Tuesday, October 27, 2009
Why Hasn't "Mad Men" Exploited "21"
The AMC series "Mad Men," which is set in New York in the early 60s, has done a good job of mining the city's great restaurants and bars—both extant and vanished—for background texture. We've had mentions and scenes set in such bygone food and drink meccas as Toots Shor's, The Stork Club, The Pen & Pencil, Rattazzi's, Lutece and Chumley's. Of eateries and watering holes that still exist, we've heard from Keen's Chop House, The Four Seasons, P.J. Clarke's and La Grenouille.
What's missing here?
The "21" Club, of course. Around since the 1930s, a longtime favorite of businessmen with fat expense accounts, and just a hop, skip and a jump from Madison Avenue, where "Mad Men" ad agency Sterling Cooper is located, it's a natural. The show's characters should have availed themselves of the place's red-checkered tablecloths long before now and inhaled a Southside or two. You just know that Roger Sterling haunted this place at least twice a week, and probably had his own table.
So, what gives? I asked "21"'s longtime publicist Diana Biederman and she confessed that, indeed, she has been valiantly trying to coax the "Mad Men" people into giving the restaurant a cameo, or at least a mention, for some time now. But to no avail. Biederman sent the production people volumes of historical material about "21," including clear ideas on what the place would have looked like in the early '60s. Among those material was an image of the above artwork, which hangs in a private hall on "21"'s second floor. It's an illustration that appeared in Town & Country magazine in 1961, of a smartly dressed woman about to be seated in the bar room's second section, right underneath the bell. (That's J.J. Hunsecker's seat in "Sweet Smell of Success," by the way.) Pearls, gloves, purse, patterned topcoat with shortened sleeves—you could just see Betty Draper in that outfit, couldn't you?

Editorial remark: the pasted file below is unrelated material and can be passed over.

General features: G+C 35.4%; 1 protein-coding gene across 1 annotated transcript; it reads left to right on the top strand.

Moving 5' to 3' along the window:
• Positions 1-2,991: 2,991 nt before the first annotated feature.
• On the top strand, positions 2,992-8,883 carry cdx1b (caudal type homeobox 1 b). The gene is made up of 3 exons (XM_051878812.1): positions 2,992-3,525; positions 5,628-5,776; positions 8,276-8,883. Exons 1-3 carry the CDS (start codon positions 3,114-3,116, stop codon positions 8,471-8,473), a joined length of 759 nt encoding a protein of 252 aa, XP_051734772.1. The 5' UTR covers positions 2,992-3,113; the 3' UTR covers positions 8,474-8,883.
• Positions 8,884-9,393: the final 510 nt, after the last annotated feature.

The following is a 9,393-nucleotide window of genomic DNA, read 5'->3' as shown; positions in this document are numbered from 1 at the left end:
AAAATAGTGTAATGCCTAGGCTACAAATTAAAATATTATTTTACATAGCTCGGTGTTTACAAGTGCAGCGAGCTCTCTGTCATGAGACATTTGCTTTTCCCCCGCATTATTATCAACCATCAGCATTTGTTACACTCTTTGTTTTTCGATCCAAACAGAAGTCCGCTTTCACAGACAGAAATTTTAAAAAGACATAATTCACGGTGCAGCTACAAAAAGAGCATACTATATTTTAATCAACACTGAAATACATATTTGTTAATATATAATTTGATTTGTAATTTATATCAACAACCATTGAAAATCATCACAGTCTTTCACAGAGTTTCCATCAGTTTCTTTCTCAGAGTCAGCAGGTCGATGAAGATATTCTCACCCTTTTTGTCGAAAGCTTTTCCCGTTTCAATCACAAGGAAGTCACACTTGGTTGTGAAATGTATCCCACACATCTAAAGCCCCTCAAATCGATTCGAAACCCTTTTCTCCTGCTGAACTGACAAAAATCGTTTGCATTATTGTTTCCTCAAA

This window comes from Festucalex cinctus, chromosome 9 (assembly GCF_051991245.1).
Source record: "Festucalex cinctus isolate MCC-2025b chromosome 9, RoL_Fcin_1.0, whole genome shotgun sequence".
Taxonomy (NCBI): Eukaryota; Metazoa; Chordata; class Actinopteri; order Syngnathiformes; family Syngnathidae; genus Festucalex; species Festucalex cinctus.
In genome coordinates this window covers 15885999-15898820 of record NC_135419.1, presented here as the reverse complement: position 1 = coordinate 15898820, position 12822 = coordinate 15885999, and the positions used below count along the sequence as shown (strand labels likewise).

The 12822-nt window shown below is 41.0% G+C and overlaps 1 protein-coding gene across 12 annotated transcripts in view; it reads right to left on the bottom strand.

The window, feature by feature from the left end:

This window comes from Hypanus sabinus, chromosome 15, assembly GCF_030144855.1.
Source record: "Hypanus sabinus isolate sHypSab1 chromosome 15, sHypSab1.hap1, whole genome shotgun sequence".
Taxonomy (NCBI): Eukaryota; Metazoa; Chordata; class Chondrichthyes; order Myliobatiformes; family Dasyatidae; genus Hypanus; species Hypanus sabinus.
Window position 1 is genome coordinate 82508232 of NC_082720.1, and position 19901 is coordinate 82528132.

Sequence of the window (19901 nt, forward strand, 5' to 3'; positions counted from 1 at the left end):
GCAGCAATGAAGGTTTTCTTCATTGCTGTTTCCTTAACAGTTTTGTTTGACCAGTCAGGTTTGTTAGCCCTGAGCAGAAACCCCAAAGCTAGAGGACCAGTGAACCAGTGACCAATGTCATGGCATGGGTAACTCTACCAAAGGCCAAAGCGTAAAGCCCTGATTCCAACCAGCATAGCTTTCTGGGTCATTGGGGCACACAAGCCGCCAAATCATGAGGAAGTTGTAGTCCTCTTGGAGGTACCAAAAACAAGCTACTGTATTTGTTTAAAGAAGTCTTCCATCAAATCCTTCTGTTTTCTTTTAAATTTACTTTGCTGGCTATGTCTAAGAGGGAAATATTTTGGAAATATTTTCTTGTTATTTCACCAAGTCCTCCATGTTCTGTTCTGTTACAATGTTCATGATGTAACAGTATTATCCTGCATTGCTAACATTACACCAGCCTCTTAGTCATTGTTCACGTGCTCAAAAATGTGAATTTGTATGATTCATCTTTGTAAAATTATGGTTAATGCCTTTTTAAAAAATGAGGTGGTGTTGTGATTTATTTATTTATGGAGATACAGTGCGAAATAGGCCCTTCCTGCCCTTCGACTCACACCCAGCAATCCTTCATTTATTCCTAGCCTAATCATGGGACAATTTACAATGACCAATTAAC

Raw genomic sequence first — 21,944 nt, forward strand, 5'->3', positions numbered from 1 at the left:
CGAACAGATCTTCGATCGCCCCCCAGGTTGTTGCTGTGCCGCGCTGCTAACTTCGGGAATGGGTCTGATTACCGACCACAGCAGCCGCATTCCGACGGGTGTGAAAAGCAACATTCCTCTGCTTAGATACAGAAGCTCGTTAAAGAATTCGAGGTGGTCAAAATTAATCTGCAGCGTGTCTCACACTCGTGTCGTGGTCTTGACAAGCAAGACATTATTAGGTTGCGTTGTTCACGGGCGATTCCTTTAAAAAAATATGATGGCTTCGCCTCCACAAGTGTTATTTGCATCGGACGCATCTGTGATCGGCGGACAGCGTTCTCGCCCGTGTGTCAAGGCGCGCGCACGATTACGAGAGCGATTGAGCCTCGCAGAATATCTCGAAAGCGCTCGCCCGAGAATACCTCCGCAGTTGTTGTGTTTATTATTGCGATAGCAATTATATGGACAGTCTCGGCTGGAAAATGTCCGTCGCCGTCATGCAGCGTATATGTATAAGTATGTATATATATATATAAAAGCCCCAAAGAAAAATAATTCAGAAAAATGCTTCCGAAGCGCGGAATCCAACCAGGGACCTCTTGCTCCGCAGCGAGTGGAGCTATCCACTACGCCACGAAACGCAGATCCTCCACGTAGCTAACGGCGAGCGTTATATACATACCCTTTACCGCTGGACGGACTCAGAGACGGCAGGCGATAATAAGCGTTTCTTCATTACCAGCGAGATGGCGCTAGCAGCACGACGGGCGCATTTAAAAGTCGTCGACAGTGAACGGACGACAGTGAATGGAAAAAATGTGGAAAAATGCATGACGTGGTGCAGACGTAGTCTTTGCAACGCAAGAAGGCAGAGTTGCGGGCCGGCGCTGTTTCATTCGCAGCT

Biederman thinks she may have came close at the end of the second season. There was a scene in the final episode—where Betty beds down in the ladies room of a bar with a stranger—that the publicist feels may have once possibly been intended as for "21." But, Betty sits at a stool, and Biederman had told the show that "21" did not have stools in the 1960s. (The loss may have been for the best. Sex in the bathroom? It's not really a "21" moment, is it?)
One thing we know for sure—with the third season almost over, there's no chance of "21" getting its due this year. Let's hope Matthew Weiner wises up and sets a scene there in 2010.